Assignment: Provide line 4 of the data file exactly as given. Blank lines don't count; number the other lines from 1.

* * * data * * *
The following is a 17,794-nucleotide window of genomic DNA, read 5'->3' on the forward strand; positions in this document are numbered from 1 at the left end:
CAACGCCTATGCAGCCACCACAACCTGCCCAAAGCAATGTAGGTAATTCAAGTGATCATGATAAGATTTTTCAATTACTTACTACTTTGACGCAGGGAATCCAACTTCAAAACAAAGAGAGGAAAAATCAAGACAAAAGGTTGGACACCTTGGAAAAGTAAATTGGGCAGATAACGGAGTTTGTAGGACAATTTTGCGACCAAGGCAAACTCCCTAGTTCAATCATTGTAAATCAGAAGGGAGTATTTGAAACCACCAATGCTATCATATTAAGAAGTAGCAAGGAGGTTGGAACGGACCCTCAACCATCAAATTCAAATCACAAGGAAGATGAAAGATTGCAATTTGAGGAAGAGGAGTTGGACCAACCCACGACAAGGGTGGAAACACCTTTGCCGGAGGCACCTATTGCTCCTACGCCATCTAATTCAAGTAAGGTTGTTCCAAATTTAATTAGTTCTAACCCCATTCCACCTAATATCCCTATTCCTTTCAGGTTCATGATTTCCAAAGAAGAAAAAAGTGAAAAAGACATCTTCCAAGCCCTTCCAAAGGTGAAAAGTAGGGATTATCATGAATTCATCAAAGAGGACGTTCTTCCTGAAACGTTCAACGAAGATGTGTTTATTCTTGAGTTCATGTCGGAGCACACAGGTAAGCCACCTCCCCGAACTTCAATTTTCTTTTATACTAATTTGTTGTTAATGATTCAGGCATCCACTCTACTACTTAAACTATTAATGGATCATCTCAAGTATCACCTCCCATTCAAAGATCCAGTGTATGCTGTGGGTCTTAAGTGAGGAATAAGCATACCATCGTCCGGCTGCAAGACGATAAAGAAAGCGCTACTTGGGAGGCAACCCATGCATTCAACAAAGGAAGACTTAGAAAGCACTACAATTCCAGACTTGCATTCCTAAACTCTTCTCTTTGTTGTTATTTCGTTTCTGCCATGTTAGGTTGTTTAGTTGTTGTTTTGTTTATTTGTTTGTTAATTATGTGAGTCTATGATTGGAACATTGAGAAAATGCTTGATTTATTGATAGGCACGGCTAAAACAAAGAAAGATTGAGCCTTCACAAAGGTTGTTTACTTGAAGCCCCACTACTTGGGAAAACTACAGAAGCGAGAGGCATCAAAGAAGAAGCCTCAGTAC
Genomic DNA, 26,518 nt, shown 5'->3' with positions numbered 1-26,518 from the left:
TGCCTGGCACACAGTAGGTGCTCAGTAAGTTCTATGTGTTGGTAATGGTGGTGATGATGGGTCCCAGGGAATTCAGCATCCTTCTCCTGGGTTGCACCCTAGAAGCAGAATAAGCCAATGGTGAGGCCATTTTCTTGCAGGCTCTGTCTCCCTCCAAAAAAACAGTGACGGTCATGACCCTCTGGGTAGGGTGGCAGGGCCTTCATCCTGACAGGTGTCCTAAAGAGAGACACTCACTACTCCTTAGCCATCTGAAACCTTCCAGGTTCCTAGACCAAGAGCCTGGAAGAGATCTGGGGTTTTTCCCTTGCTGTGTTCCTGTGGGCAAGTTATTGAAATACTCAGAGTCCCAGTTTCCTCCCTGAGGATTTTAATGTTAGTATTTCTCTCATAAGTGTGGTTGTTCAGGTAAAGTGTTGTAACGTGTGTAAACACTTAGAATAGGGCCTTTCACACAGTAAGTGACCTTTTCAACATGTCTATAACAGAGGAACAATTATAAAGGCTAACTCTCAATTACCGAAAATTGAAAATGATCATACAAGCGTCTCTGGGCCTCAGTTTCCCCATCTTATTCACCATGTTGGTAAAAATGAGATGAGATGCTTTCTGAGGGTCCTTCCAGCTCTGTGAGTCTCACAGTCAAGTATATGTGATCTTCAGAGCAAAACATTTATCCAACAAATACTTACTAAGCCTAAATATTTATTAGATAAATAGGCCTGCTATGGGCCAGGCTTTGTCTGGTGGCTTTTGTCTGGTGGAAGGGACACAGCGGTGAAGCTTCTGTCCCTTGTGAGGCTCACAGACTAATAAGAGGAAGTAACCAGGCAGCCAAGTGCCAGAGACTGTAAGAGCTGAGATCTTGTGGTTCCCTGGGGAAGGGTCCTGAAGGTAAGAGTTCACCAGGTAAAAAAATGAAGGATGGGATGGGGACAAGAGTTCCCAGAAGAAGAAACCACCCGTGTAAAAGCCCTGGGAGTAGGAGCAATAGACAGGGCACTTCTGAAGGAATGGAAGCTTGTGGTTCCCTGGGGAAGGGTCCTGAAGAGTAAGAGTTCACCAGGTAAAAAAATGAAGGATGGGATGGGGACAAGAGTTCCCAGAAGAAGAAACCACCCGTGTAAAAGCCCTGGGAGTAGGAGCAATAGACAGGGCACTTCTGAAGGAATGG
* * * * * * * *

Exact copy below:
TGCCTGGCACACAGTAGGTGCTCAGTAAGTTCTATGTGTTGGTAATGGTGGTGATGATGGGTCCCAGGGAATTCAGCATCCTTCTCCTGGGTTGCACCCTAGAAGCAGAATAAGCCAATGGTGAGGCCATTTTCTTGCAGGCTCTGTCTCCCTCCAAAAAAACAGTGACGGTCATGACCCTCTGGGTAGGGTGGCAGGGCCTTCATCCTGACAGGTGTCCTAAAGAGAGACACTCACTACTCCTTAGCCATCTGAAACCTTCCAGGTTCCTAGACCAAGAGCCTGGAAGAGATCTGGGGTTTTTCCCTTGCTGTGTTCCTGTGGGCAAGTTATTGAAATACTCAGAGTCCCAGTTTCCTCCCTGAGGATTTTAATGTTAGTATTTCTCTCATAAGTGTGGTTGTTCAGGTAAAGTGTTGTAACGTGTGTAAACACTTAGAATAGGGCCTTTCACACAGTAAGTGACCTTTTCAACATGTCTATAACAGAGGAACAATTATAAAGGCTAACTCTCAATTACCGAAAATTGAAAATGATCATACAAGCGTCTCTGGGCCTCAGTTTCCCCATCTTATTCACCATGTTGGTAAAAATGAGATGAGATGCTTTCTGAGGGTCCTTCCAGCTCTGTGAGTCTCACAGTCAAGTATATGTGATCTTCAGAGCAAAACATTTATCCAACAAATACTTACTAAGCCTAAATATTTATTAGATAAATAGGCCTGCTATGGGCCAGGCTTTGTCTGGTGGCTTTTGTCTGGTGGAAGGGACACAGCGGTGAAGCTTCTGTCCCTTGTGAGGCTCACAGACTAATAAGAGGAAGTAACCAGGCAGCCAAGTGCCAGAGACTGTAAGAGCTGAGATCTTGTGGTTCCCTGGGGAAGGGTCCTGAAGGTAAGAGTTCACCAGGTAAAAAAATGAAGGATGGGATGGGGACAAGAGTTCCCAGAAGAAGAAACCACCCGTGTAAAAGCCCTGGGAGTAGGAGCAATAGACAGGGCACTTCTGAAGGAATGGAAGCTTGTGGTTCCCTGGGGAAGGGTCCTGAAGAGTAAGAGTTCACCAGGTAAAAAAATGAAGGATGGGATGGGGACAAGAGTTCCCAGAAGAAGAAACCACCCGTGTAAAAGCCCTGGGAGTAGGAGCAATAGACAGGGCACTTCTGAAGGAATGG